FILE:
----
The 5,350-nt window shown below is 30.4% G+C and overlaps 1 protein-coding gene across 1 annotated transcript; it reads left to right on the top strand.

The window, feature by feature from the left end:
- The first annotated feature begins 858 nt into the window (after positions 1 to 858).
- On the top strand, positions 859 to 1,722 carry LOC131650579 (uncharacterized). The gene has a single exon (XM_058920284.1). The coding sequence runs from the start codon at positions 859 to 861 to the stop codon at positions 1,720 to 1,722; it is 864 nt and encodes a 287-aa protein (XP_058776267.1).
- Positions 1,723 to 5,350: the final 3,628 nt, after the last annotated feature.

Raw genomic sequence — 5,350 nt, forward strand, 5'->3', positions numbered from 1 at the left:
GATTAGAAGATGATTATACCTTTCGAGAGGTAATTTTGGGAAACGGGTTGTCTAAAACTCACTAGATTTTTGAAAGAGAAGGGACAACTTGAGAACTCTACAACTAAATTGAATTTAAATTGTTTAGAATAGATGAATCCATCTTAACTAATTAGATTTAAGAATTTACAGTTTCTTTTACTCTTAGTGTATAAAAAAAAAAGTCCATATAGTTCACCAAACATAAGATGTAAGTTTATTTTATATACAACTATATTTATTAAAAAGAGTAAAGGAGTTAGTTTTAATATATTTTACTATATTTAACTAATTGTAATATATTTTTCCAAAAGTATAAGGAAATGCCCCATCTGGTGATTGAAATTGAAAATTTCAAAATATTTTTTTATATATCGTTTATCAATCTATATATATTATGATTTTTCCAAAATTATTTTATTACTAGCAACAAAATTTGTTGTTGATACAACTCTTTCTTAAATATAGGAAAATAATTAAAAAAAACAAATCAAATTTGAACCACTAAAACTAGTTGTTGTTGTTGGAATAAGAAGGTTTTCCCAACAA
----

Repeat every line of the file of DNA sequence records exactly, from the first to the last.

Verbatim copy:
The 5,350-nt window shown below is 30.4% G+C and overlaps 1 protein-coding gene across 1 annotated transcript; it reads left to right on the top strand.

The window, feature by feature from the left end:
- The first annotated feature begins 858 nt into the window (after positions 1 to 858).
- On the top strand, positions 859 to 1,722 carry LOC131650579 (uncharacterized). The gene has a single exon (XM_058920284.1). The coding sequence runs from the start codon at positions 859 to 861 to the stop codon at positions 1,720 to 1,722; it is 864 nt and encodes a 287-aa protein (XP_058776267.1).
- Positions 1,723 to 5,350: the final 3,628 nt, after the last annotated feature.

Raw genomic sequence — 5,350 nt, forward strand, 5'->3', positions numbered from 1 at the left:
GATTAGAAGATGATTATACCTTTCGAGAGGTAATTTTGGGAAACGGGTTGTCTAAAACTCACTAGATTTTTGAAAGAGAAGGGACAACTTGAGAACTCTACAACTAAATTGAATTTAAATTGTTTAGAATAGATGAATCCATCTTAACTAATTAGATTTAAGAATTTACAGTTTCTTTTACTCTTAGTGTATAAAAAAAAAAGTCCATATAGTTCACCAAACATAAGATGTAAGTTTATTTTATATACAACTATATTTATTAAAAAGAGTAAAGGAGTTAGTTTTAATATATTTTACTATATTTAACTAATTGTAATATATTTTTCCAAAAGTATAAGGAAATGCCCCATCTGGTGATTGAAATTGAAAATTTCAAAATATTTTTTTATATATCGTTTATCAATCTATATATATTATGATTTTTCCAAAATTATTTTATTACTAGCAACAAAATTTGTTGTTGATACAACTCTTTCTTAAATATAGGAAAATAATTAAAAAAAACAAATCAAATTTGAACCACTAAAACTAGTTGTTGTTGTTGGAATAAGAAGGTTTTCCCAACAA